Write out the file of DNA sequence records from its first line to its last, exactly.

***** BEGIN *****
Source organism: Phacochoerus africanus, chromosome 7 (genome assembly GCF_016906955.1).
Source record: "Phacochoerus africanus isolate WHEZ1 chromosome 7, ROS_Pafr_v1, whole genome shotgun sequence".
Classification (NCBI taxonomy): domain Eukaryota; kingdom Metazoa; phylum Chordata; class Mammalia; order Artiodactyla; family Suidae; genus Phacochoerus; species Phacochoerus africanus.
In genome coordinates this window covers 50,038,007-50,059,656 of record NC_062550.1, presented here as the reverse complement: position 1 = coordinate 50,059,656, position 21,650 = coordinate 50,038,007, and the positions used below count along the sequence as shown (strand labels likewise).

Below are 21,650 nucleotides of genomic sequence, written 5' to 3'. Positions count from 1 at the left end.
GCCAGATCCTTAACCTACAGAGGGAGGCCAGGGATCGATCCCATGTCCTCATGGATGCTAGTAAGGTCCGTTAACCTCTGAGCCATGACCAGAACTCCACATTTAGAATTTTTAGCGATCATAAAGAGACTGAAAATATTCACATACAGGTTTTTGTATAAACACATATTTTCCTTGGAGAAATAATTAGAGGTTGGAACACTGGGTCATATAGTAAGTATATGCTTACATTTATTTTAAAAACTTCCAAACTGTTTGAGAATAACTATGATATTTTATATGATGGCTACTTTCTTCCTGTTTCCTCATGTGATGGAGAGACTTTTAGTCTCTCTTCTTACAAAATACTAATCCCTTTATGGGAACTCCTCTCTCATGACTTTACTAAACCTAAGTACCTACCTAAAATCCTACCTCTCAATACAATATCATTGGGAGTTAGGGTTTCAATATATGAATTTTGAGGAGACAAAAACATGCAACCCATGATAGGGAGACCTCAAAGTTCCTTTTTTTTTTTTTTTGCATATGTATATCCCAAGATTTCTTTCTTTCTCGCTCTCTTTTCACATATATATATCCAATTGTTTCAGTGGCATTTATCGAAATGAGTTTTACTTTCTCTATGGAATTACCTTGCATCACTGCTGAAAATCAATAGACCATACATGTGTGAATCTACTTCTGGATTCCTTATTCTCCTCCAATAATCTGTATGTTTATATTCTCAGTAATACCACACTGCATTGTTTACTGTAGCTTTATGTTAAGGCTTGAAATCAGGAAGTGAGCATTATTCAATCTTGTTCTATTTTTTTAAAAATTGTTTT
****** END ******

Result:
Source organism: Phacochoerus africanus, chromosome 7 (genome assembly GCF_016906955.1).
Source record: "Phacochoerus africanus isolate WHEZ1 chromosome 7, ROS_Pafr_v1, whole genome shotgun sequence".
Classification (NCBI taxonomy): domain Eukaryota; kingdom Metazoa; phylum Chordata; class Mammalia; order Artiodactyla; family Suidae; genus Phacochoerus; species Phacochoerus africanus.
In genome coordinates this window covers 50,038,007-50,059,656 of record NC_062550.1, presented here as the reverse complement: position 1 = coordinate 50,059,656, position 21,650 = coordinate 50,038,007, and the positions used below count along the sequence as shown (strand labels likewise).

Below are 21,650 nucleotides of genomic sequence, written 5' to 3'. Positions count from 1 at the left end.
GCCAGATCCTTAACCTACAGAGGGAGGCCAGGGATCGATCCCATGTCCTCATGGATGCTAGTAAGGTCCGTTAACCTCTGAGCCATGACCAGAACTCCACATTTAGAATTTTTAGCGATCATAAAGAGACTGAAAATATTCACATACAGGTTTTTGTATAAACACATATTTTCCTTGGAGAAATAATTAGAGGTTGGAACACTGGGTCATATAGTAAGTATATGCTTACATTTATTTTAAAAACTTCCAAACTGTTTGAGAATAACTATGATATTTTATATGATGGCTACTTTCTTCCTGTTTCCTCATGTGATGGAGAGACTTTTAGTCTCTCTTCTTACAAAATACTAATCCCTTTATGGGAACTCCTCTCTCATGACTTTACTAAACCTAAGTACCTACCTAAAATCCTACCTCTCAATACAATATCATTGGGAGTTAGGGTTTCAATATATGAATTTTGAGGAGACAAAAACATGCAACCCATGATAGGGAGACCTCAAAGTTCCTTTTTTTTTTTTTTTGCATATGTATATCCCAAGATTTCTTTCTTTCTCGCTCTCTTTTCACATATATATATCCAATTGTTTCAGTGGCATTTATCGAAATGAGTTTTACTTTCTCTATGGAATTACCTTGCATCACTGCTGAAAATCAATAGACCATACATGTGTGAATCTACTTCTGGATTCCTTATTCTCCTCCAATAATCTGTATGTTTATATTCTCAGTAATACCACACTGCATTGTTTACTGTAGCTTTATGTTAAGGCTTGAAATCAGGAAGTGAGCATTATTCAATCTTGTTCTATTTTTTTAAAAATTGTTTT